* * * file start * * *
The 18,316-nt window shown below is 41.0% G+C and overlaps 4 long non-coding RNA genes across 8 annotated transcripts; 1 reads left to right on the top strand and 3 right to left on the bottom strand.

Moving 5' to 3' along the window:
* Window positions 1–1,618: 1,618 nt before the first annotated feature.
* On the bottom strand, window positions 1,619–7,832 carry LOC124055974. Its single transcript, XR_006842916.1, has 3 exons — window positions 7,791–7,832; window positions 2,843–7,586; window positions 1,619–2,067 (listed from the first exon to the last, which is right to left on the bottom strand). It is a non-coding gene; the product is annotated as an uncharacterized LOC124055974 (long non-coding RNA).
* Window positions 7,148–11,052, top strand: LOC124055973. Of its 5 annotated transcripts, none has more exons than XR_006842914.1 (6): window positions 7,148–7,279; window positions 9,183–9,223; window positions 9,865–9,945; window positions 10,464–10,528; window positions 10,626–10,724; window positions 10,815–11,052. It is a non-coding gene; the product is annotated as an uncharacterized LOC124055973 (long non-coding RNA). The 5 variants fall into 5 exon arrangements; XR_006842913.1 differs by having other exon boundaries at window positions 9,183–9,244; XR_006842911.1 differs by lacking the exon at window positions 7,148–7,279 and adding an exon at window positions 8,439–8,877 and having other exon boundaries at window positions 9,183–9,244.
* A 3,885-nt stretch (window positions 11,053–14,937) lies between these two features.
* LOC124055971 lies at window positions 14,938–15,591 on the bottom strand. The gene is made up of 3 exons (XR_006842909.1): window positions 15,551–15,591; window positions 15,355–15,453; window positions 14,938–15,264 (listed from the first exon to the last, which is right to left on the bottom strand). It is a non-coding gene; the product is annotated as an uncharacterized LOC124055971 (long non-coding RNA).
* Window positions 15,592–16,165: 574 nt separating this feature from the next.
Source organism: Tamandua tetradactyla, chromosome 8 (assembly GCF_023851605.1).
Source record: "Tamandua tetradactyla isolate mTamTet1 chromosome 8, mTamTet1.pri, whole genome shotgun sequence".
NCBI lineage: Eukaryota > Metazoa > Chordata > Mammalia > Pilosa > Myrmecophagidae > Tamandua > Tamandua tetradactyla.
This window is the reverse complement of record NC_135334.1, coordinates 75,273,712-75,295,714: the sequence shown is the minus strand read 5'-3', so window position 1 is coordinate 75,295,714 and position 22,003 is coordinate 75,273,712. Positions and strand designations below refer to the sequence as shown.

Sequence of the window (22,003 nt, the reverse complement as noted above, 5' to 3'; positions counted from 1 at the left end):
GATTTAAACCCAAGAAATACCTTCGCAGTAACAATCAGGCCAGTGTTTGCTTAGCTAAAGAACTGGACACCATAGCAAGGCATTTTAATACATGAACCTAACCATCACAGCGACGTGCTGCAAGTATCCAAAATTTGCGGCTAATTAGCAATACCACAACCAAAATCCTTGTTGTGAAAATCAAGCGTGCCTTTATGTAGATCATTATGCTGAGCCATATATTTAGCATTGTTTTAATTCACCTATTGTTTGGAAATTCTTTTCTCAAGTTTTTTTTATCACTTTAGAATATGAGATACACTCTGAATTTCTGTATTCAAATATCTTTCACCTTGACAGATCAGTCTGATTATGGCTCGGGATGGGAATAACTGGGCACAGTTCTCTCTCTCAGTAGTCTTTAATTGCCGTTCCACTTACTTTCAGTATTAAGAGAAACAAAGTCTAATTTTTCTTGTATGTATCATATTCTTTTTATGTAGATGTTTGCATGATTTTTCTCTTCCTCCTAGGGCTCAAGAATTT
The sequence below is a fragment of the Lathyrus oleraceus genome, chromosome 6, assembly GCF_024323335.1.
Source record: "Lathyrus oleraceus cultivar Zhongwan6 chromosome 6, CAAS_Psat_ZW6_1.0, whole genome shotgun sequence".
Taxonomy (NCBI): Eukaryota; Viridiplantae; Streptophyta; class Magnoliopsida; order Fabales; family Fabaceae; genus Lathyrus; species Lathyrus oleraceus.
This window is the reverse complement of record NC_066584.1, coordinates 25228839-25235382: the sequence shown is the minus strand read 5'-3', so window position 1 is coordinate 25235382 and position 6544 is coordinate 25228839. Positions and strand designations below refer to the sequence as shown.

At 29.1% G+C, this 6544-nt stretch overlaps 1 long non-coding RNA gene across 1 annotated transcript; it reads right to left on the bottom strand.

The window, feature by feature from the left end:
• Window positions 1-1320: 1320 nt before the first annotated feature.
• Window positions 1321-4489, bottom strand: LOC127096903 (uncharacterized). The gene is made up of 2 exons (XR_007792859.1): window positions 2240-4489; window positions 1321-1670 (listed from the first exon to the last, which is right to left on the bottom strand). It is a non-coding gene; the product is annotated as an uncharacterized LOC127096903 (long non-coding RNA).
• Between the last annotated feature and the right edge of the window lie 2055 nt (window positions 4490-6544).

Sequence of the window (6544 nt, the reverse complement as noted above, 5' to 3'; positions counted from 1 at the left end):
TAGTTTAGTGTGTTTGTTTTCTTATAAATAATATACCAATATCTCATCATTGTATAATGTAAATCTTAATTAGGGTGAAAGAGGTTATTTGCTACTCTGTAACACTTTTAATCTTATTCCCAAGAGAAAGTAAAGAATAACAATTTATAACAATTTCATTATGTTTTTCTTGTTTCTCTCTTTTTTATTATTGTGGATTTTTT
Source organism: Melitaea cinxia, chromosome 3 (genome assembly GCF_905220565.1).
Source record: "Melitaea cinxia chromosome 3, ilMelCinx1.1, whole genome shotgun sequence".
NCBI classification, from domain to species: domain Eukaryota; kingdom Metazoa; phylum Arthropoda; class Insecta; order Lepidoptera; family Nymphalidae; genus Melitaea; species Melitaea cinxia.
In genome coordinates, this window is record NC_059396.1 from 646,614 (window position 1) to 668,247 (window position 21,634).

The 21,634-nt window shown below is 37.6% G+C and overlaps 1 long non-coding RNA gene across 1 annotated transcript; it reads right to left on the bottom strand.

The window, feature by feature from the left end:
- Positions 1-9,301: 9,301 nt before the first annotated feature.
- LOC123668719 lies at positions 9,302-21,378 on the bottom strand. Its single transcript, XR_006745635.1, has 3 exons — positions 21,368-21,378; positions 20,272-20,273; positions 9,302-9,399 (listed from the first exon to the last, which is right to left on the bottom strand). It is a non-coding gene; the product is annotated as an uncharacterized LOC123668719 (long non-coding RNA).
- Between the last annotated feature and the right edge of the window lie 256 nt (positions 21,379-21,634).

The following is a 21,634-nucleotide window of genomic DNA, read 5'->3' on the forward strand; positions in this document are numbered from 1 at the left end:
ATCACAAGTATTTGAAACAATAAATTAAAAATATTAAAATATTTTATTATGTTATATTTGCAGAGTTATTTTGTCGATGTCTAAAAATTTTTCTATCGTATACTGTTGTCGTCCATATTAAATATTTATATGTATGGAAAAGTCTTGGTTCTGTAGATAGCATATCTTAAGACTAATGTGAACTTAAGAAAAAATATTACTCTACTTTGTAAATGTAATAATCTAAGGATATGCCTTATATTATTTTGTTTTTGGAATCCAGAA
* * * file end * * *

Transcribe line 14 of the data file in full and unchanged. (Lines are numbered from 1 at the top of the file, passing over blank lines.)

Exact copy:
GATTTAAACCCAAGAAATACCTTCGCAGTAACAATCAGGCCAGTGTTTGCTTAGCTAAAGAACTGGACACCATAGCAAGGCATTTTAATACATGAACCTAACCATCACAGCGACGTGCTGCAAGTATCCAAAATTTGCGGCTAATTAGCAATACCACAACCAAAATCCTTGTTGTGAAAATCAAGCGTGCCTTTATGTAGATCATTATGCTGAGCCATATATTTAGCATTGTTTTAATTCACCTATTGTTTGGAAATTCTTTTCTCAAGTTTTTTTTATCACTTTAGAATATGAGATACACTCTGAATTTCTGTATTCAAATATCTTTCACCTTGACAGATCAGTCTGATTATGGCTCGGGATGGGAATAACTGGGCACAGTTCTCTCTCTCAGTAGTCTTTAATTGCCGTTCCACTTACTTTCAGTATTAAGAGAAACAAAGTCTAATTTTTCTTGTATGTATCATATTCTTTTTATGTAGATGTTTGCATGATTTTTCTCTTCCTCCTAGGGCTCAAGAATTT